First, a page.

Wayne Maestri of Westbrook casts a ballot Tuesday at the Community Center. “Just about everyone has worn a mask, which has been great,” City Clerk Angela Holmes said. Chance Viles / American Journal

WESTBROOK — Suzanne Salisbury took nearly 64% of the votes in the House District 35 Democratic primary Tuesday in an election with a record number of absentee ballots due to the pandemic.


Voters also approved the $40.8 million school budget, 3,040 to 503. The budget is up $400,000 or 0.99% over the most recent school year’s budget and includes no tax increase.  

Voter turnout was roughly 28%, City Clerk Angela Holmes said, and absentee balloting outweighed in-person voting in every race.

Salisbury received 814 votes, handily defeating Jim Violette, who received 469. With no Republican in the race, Salisbury is the likely winner in the November election for the seat most previously filled by the late Ann Peoples.

“I worked really hard on this campaign, and even though it was such a strange time to be campaigning, I really put a lot of time and effort into this,” Salisbury said. “I am pleased that Westbrook voters agreed that I am the right candidate.” 

Salisbury is vice chairman of the Westbrook School Committee and chairman of its finance committee. She said she plans to finish out the remainder of her school board term, which ends in December 2021.

Salisbury also runs Westbrook Families Feeding Families and has worked with the Westbrook Children’s Project and the Intercultural Community Center. She and her husband, Joe, are co-owners of The Daily Grind downtown.

She said in a June interview that as a legislator she wants to tackle food insecurity in Maine schools and address sex trafficking in the state. 

Milo Simoneau casts his ballot Tuesday in Westbrook. In-person voting was light, but absentee ballots were plentiful. Chance Viles / American Journal

“I want to thank everyone that came out and supported me, my friends and family with the campaign, it was a group effort,” Salisbury said.

Violette, a former member of the Westbrook Planning Board, Zoning Board, City Council and School Committee, did not return messages for comment by the American Journal’s deadline.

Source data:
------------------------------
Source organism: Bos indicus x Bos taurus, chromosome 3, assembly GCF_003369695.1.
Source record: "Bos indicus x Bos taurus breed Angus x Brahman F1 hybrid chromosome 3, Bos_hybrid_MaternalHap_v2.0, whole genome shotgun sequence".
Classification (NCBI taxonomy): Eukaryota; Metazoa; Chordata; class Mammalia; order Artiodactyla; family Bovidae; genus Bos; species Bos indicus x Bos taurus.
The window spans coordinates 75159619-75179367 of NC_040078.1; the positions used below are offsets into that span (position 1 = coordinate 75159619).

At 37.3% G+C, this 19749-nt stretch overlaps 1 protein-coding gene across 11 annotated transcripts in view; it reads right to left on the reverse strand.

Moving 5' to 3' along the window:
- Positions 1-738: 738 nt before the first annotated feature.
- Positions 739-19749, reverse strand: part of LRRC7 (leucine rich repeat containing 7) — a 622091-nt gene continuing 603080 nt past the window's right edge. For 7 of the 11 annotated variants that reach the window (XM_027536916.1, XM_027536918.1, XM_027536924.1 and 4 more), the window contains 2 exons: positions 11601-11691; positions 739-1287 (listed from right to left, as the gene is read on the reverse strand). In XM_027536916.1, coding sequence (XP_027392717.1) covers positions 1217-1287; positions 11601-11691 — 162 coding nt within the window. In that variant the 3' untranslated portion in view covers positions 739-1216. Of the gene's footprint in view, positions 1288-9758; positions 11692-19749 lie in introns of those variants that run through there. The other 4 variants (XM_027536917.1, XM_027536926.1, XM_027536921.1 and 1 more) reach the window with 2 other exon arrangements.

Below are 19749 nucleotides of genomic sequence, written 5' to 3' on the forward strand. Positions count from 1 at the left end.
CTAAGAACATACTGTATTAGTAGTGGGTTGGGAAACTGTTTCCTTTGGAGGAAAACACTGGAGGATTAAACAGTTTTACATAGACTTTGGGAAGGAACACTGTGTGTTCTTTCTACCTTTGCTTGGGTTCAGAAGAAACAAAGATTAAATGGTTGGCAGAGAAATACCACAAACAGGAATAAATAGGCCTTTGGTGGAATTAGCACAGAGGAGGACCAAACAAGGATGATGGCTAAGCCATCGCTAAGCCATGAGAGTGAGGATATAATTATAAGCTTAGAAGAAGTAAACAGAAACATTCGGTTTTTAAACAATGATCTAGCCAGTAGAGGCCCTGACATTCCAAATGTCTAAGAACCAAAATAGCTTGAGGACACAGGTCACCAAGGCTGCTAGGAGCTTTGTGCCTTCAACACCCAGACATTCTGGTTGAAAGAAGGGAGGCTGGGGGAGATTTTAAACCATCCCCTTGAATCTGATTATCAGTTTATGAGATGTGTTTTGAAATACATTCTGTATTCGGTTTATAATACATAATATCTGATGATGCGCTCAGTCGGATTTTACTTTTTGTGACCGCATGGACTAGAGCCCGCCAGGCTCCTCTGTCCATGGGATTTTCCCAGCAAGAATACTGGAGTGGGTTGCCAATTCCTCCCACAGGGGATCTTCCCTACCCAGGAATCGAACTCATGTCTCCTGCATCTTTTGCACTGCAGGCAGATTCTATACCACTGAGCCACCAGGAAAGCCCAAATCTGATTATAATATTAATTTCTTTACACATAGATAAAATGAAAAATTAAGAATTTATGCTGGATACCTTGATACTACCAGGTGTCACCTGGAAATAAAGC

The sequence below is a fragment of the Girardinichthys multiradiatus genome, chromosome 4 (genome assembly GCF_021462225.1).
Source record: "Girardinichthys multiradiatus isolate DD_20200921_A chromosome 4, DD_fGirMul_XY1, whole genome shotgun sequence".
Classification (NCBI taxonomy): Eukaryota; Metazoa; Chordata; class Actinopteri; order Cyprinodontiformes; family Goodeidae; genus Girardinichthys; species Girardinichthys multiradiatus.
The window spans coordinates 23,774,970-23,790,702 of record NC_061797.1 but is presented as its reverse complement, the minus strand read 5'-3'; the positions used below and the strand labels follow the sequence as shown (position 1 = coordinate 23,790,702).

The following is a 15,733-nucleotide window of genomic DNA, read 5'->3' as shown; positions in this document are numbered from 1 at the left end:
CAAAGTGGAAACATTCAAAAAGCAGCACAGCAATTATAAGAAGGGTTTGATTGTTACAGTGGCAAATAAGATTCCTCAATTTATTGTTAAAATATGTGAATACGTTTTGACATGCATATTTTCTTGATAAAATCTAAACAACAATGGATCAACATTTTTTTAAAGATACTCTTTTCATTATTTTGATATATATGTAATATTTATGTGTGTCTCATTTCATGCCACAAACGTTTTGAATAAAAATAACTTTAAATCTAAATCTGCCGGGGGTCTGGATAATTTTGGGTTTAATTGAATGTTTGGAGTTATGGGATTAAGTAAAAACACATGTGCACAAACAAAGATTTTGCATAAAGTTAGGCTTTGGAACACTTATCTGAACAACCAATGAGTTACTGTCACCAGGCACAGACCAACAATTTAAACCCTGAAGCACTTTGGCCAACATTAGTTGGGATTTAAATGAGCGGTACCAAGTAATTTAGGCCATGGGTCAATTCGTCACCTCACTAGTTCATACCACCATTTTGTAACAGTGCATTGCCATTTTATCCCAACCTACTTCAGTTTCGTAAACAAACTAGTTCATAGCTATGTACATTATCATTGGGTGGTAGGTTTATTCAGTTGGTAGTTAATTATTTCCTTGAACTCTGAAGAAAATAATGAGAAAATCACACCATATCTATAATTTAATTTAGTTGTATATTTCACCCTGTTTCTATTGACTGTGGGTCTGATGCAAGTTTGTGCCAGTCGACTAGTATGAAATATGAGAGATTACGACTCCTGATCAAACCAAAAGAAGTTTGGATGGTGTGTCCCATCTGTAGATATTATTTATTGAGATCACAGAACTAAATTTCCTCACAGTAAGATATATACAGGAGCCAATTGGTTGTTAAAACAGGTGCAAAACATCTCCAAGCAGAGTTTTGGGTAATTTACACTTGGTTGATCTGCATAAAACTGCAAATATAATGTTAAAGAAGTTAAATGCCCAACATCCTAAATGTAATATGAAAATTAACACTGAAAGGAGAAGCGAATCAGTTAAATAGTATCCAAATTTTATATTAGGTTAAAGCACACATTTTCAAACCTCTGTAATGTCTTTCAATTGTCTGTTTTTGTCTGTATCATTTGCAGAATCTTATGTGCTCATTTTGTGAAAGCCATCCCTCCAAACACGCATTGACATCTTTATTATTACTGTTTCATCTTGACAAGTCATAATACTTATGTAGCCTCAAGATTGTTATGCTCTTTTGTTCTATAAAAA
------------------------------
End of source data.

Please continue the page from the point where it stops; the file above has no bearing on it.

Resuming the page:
A record 2,682 absentee ballots were cast for Tuesday’s election and in-person voting at the Westbrook Community Center was light, Holmes said Wednesday.

“We’ve blown past our previous (similar) election just with absentee ballots, ” said Westbrook City Clerk Angela Holmes in an earlier interview. “The last primary that we held during a presidential year was June 2016 and we had state primaries and a school budget on there. Total voter turnout was 8.5%; that was just 1,025 total votes.”

Safety precautions were taken in light of the COVID-19 pandemic. Poll workers wore face shields and were protected by plastic barriers and hand sanitization stations were set up throughout the voting area.

Every other poll booth was closed and floors were marked to help maintain distancing, and foot traffic was routed to be one way in the voting area.

“People have been really good about wearing their masks and following the queue and social distancing,” Holmes said Tuesday.

Finding poll workers was difficult because of health concerns related to the coronavirus, she said.

“We’ve had an awful time finding people but thankfully the Maine Democratic Party reached out, they didn’t need as many people in other locations, so we have poll workers from places like Gorham and Windham,” Holmes said.

Poll workers can work in different towns as long as they are in the same district, Holmes said.

“A lot of our other staff here is newer, so this is a good chance for them to learn the ropes before Nov.,” Holmes said.

Residents Jacob Murphy, standing at left, and Mikayla Morgan check in with the one of the face-shielded election workers Tuesday. Both voters said they were most concerned with referendum Question 1, approving a bond to pay for infrastructure for high speed internet. “Really, it’s about 5G, and I just feel we’ve become to reliant on technology,” Murphy said. Chance Viles / American Journal



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